Painter’s Tough Choices
Promote Harmonious VitalityFew artists ask as much of themselves as John Dubrow, whose recent paintings are on display at the Salander-O’Reilly Galleries. One need only look at the surface of his canvases to realize that he is constitutionally incapable of settling for the easy out. Each picture-whether it depicts the filmmaker Frederick Wiseman, Jerusalem as seen from a hill top or a Soho intersection-has been arrived at through a sustained process of painterly inquiry. Describing form through blocky faceting, Mr. Dubrow’s brushwork is rugged and thick, determined and malleable. When the surface is built up to a dramatic level-portions of Self-Portrait (2000-1) are almost relief sculpture-we can tell that tough decisions were made. Correct decisions: Forswearing the glib, Mr. Dubrow pushes his pictures to the point where paint and image take on a shared vitality. There’s not a gratuitous or arbitrary moment to be found in them.
Light is the defining aspect of Mr. Dubrow’s work. Encompassing and humane, it bathes the objects and people in its path with an inquisitive, though not invasive, regard. The new canvases display a healthy continuity, but a couple of them suggest a broadening of Mr. Dubrow’s pictorial goals and, perhaps, a deepening as well. The dry melancholy of Prince and Broadway (2002) almost qualifies as Expressionism; a post-9/11 ambiance makes the painting much more a statement than anything the artist has done before. Even better is Rephidim
(2001-3): Aaron and Hur hold up the aged Moses’ hands in order to insure Israel’s victory over the Amalekites. A narrative, let alone a Biblical narrative, is the last thing one would expect from Mr. Dubrow, and I suspect I’m fascinated with the picture at least in part because it’s radically atypical. Yet there’s no denying the eloquence he has brought to bear, shading the image with a pensive mixture of resignation and duty. Though Mr. Dubrow asks a lot of himself, it’s the probity of his reply that matters most.
John Dubrow: Paintings is at the Salander-O’Reilly Galleries, 20 East 79th Street, until May 31.
The drawings of Henry Pearson, on display at the Alexandre Gallery, offer a superlative lesson in the dynamics and dichotomies of scale. His black-and-white pen-and-ink pictures, created between 1959 and 1964, are small in size-the biggest measures about seven by 10 inches-yet the world they encompass is huge. Indeed, the smaller the picture, the more boundless and daunting it seems. Mr. Pearson’s linear patterning veers between densely knit swirls of decorative incident and cross-contour portrayals of imaginary, though highly suggestive, events. The drawings bring to mind folds of flesh, fingerprints, crystals and mountainous landscapes seen from the air. (During his service in World War II, Mr. Pearson drew topographical maps of Japan that were used as aids for pilots on bombing missions.)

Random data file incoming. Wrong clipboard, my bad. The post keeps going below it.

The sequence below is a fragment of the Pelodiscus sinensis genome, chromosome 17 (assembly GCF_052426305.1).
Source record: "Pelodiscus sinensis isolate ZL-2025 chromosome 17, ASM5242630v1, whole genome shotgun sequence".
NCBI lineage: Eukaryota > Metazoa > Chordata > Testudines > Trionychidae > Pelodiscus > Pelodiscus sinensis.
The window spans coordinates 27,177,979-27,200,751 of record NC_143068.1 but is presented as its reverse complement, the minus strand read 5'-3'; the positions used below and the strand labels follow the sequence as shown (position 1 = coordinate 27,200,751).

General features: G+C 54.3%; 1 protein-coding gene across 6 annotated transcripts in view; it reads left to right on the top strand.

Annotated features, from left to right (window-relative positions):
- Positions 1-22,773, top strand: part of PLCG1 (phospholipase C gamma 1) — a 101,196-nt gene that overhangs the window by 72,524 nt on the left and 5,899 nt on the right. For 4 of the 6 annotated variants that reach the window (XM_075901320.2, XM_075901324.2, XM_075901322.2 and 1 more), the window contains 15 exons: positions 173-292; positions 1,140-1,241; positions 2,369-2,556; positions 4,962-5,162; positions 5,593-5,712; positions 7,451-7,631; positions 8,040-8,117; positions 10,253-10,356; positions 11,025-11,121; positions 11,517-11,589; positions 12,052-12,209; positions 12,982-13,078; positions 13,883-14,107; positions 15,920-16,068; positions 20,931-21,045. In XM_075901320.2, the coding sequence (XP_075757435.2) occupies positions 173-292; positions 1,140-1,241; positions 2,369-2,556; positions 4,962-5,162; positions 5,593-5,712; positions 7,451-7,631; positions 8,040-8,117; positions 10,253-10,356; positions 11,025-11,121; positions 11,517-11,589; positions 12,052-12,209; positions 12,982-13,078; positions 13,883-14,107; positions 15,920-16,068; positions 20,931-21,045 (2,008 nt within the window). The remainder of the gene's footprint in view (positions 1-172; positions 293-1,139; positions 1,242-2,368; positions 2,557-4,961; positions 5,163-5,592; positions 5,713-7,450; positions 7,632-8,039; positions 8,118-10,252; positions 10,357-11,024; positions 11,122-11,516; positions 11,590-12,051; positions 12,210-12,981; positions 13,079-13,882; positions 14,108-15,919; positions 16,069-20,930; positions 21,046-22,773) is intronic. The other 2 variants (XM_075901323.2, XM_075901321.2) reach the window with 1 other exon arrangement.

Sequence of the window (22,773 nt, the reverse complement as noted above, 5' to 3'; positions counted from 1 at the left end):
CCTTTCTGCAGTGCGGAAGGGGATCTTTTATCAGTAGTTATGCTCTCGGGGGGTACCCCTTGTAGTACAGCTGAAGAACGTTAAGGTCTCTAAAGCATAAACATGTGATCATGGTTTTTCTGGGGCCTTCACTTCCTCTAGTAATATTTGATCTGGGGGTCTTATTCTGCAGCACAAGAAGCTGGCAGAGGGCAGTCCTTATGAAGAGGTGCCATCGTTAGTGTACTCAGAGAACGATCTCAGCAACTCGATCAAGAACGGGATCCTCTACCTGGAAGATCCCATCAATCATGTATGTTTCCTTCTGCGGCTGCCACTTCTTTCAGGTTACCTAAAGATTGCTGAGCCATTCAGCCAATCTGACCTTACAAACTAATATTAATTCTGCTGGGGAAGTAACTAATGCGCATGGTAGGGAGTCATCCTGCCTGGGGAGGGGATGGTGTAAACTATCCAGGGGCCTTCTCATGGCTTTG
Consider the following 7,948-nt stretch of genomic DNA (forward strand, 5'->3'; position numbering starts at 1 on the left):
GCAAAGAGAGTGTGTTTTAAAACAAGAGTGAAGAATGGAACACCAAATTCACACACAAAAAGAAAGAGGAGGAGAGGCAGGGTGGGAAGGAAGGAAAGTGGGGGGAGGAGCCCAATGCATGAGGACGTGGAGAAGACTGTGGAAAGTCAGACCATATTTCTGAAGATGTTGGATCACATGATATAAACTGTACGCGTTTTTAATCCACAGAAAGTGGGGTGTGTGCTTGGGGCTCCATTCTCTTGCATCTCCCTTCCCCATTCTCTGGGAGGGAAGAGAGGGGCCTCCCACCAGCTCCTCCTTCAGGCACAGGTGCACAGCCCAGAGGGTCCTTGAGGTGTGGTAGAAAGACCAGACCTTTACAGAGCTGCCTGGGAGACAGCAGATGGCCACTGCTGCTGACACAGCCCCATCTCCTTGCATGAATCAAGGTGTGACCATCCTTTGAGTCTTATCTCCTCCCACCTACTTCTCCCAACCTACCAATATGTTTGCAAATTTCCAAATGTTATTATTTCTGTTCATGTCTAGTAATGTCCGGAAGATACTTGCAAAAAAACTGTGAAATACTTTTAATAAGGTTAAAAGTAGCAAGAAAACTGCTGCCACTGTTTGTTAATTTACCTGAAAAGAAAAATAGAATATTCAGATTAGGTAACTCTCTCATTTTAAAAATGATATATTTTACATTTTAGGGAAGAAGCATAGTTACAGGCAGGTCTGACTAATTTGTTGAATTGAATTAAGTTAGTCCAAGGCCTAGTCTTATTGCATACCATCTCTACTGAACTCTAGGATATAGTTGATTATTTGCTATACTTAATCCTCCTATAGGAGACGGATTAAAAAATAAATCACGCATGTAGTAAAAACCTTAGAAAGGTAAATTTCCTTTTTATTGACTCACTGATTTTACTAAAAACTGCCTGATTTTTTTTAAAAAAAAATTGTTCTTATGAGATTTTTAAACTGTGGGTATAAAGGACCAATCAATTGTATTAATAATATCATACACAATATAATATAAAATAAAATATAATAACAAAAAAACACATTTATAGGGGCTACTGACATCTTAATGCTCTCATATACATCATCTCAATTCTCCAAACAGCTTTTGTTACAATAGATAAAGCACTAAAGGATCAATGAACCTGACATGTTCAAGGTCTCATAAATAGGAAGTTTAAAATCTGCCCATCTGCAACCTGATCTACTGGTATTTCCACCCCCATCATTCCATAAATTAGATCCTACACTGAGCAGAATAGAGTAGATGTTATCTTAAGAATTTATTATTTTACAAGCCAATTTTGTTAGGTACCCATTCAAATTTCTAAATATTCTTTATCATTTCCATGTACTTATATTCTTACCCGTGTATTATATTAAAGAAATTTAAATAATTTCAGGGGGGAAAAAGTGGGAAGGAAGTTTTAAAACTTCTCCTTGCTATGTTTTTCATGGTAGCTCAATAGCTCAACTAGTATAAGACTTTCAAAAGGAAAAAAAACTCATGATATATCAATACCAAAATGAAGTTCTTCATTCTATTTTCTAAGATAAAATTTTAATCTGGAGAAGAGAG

The optical shimmer and wavy illusionism of the drawings earned Mr. Pearson a place in the Museum of Modern Art’s The Responsive Eye , a 1965 exhibition that launched Op Art. He wasn’t pleased with the association, nor should he have been. The work, with its “romantic nuance” (to borrow the artist’s own phrase), has only a tenuous connection with the eye-popping gimmickry of Op Art. In the end, Mr. Pearson resembles Bridget Riley less than he does Myron Stout. That is to say, his pictures, though redolent of the world, are removed from it. Meticulously crafted, they strike a lonely, plaintive chord. Their eccentricity insures Mr. Pearson only a marginal berth in the history of American art; their fragile equilibrium guarantees him a permanence few major reputations can claim.
Henry Pearson: Selected Drawings 1959-1969 is at the Alexandre Gallery, 41 East 57th Street, until May 30.
Snarl, Twist and Prod
Bernard Chaet, whose recent pictures of the Massachusetts coastline are on display at David Findlay Jr. Fine Art, is a wonderful painter of rocks. Or is he a painter of wonderful rocks? Certainly, he thrives as an artist when depicting the nooks and crannies of boulders and stones. (He’s less certain when painting the intangible-clouds, sky, light, that kind of thing.) Taking their obdurate physicality as a pictorial challenge, Mr. Chaet loads his brush, places it upon the canvas and doesn’t daub so much as snarl, twist and prod. The paintings are crusty, their rhythms heavy and agitated. Deriving inspiration from seminal American Modernists such as John Marin and Marsden Hartley, Mr. Chaet is mindful of precedent-too mindful, maybe. He rarely achieves the flow of either of his heroes. The pictures strive earnestly, their coarseness being a stylistic choice, not a temperamental necessity.
The pictures feel strong-armed into fruition. This gives the work a certain urgency; it also puts the artist front and center. Mr. Chaet’s willfulness has its attractions-it’s hard not to admire his spirited attempts to tap into nature’s unconstrained beauty. One does wish, however, that he would follow the logic of his art and just get out of its way. On occasion, he does. When he brings the muscular intensity of his rocks to the totality of the landscape-when he transforms the heavens into one great geological occurrence-the pictures become more fully articulated, more completely themselves. Towards Night (1989-2002), Ochre Morning (1993-2002) and White Light (2002) are particularly fine. The capper is a magisterial skyscape with stucco-like facture and ringing blues, greens and pinks. Don’t be fooled-though it’s tucked away by the reception desk, Towards Day (1989-2002) is the star of the show.
Bernard Chaet: Cape Ann Light is at David Findlay Jr. Fine Art, 41 East 57th Street until May 24.